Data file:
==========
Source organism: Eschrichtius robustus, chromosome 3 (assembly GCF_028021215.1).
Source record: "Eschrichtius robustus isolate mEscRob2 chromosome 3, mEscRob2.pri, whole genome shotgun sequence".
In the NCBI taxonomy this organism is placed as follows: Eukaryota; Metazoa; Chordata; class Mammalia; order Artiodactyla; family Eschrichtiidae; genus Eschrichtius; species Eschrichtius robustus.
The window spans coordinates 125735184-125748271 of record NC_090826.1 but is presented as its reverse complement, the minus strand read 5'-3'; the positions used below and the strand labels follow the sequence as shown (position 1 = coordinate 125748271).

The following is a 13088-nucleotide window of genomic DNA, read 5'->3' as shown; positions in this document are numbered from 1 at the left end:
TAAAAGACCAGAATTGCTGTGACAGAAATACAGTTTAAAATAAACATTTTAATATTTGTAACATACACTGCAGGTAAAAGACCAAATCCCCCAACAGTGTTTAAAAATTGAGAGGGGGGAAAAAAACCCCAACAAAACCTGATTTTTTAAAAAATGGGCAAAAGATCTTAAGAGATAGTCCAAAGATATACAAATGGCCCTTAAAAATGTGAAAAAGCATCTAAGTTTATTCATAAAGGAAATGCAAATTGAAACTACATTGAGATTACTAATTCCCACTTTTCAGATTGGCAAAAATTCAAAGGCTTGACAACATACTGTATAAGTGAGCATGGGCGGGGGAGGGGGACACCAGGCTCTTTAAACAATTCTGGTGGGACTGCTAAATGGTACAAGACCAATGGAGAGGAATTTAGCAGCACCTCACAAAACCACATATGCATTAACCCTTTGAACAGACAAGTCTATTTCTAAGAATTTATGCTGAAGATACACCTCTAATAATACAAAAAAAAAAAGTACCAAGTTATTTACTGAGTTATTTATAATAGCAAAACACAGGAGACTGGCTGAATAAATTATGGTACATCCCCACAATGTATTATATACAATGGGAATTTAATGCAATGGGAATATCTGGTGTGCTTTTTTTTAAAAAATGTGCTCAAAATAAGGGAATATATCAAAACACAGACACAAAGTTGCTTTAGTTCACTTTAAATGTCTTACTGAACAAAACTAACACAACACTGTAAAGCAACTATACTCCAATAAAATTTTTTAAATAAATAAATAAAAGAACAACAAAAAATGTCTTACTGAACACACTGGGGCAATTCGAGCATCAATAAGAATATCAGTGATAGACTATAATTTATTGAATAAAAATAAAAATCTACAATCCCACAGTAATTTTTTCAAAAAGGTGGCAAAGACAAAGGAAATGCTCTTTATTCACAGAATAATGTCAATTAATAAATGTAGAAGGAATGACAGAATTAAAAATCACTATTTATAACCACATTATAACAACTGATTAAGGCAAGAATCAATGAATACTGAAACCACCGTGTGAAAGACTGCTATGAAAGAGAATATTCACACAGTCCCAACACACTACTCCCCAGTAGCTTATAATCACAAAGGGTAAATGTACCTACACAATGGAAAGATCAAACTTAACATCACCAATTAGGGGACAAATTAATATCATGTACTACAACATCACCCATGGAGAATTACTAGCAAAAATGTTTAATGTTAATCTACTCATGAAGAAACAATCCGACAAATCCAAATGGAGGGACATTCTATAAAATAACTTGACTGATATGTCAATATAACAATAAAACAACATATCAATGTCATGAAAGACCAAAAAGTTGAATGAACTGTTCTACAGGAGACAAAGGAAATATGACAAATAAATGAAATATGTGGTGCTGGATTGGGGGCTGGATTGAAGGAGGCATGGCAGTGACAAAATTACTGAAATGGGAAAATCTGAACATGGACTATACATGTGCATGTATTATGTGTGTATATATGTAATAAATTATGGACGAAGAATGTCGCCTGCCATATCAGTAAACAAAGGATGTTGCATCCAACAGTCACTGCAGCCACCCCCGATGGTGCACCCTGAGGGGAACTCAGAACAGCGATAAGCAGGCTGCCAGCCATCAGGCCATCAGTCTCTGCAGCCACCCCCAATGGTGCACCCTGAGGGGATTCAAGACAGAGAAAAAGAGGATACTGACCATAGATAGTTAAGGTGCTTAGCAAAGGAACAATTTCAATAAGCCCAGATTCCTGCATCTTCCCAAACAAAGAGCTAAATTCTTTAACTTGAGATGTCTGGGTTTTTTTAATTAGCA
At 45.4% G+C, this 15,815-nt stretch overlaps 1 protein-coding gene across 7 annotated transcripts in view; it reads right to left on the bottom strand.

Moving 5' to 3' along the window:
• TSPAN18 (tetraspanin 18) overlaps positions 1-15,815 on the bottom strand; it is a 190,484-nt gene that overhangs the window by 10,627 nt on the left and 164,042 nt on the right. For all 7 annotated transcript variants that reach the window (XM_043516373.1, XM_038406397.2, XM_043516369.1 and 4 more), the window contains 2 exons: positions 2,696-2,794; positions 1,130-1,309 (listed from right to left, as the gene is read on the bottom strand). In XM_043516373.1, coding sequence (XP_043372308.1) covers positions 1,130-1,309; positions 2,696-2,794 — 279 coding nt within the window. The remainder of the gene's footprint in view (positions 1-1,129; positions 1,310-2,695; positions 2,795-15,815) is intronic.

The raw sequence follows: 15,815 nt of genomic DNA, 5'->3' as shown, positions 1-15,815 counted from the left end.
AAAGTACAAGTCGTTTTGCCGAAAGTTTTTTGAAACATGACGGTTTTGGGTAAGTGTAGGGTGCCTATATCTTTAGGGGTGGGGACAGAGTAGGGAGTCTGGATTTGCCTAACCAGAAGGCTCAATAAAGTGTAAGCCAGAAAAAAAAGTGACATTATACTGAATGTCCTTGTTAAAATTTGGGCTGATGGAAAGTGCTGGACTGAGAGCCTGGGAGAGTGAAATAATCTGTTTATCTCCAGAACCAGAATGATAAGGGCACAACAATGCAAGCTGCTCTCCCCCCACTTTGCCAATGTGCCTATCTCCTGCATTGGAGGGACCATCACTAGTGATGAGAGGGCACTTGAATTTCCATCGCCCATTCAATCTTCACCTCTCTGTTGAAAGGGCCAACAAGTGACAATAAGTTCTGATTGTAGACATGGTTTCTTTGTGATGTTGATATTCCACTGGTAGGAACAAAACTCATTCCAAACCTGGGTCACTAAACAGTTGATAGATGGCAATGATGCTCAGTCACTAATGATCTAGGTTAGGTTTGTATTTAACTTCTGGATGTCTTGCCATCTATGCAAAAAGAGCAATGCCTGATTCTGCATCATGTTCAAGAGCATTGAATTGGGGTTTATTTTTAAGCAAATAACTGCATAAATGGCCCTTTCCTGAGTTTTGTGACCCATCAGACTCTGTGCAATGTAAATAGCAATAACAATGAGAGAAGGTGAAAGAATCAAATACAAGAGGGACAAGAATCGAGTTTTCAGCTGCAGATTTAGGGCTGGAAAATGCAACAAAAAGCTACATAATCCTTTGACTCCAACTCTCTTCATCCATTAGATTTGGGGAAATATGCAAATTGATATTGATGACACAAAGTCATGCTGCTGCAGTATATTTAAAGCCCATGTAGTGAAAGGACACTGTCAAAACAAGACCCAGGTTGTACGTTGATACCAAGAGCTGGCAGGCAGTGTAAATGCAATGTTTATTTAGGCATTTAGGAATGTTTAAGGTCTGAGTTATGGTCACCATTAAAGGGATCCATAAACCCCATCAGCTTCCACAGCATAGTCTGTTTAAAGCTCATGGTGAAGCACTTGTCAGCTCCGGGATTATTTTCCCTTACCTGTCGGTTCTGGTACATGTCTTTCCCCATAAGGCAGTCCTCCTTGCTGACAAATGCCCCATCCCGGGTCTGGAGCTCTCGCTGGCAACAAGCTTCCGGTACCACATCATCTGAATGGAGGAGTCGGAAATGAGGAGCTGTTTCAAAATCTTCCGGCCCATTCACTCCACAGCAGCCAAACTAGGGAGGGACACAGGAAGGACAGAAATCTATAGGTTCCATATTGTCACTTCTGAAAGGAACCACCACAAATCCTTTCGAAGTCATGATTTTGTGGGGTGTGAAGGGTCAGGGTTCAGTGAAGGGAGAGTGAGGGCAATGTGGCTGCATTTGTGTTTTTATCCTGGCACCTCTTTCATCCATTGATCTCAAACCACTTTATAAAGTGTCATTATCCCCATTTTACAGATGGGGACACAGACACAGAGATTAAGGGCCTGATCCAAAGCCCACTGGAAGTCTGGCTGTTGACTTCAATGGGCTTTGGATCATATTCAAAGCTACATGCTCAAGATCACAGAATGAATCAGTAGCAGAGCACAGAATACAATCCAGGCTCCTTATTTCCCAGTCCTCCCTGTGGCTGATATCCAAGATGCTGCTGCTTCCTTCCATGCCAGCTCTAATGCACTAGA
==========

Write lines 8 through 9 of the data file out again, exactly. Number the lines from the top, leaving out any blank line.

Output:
Moving 5' to 3' along the window:
• TSPAN18 (tetraspanin 18) overlaps positions 1-15,815 on the bottom strand; it is a 190,484-nt gene that overhangs the window by 10,627 nt on the left and 164,042 nt on the right. For all 7 annotated transcript variants that reach the window (XM_043516373.1, XM_038406397.2, XM_043516369.1 and 4 more), the window contains 2 exons: positions 2,696-2,794; positions 1,130-1,309 (listed from right to left, as the gene is read on the bottom strand). In XM_043516373.1, coding sequence (XP_043372308.1) covers positions 1,130-1,309; positions 2,696-2,794 — 279 coding nt within the window. The remainder of the gene's footprint in view (positions 1-1,129; positions 1,310-2,695; positions 2,795-15,815) is intronic.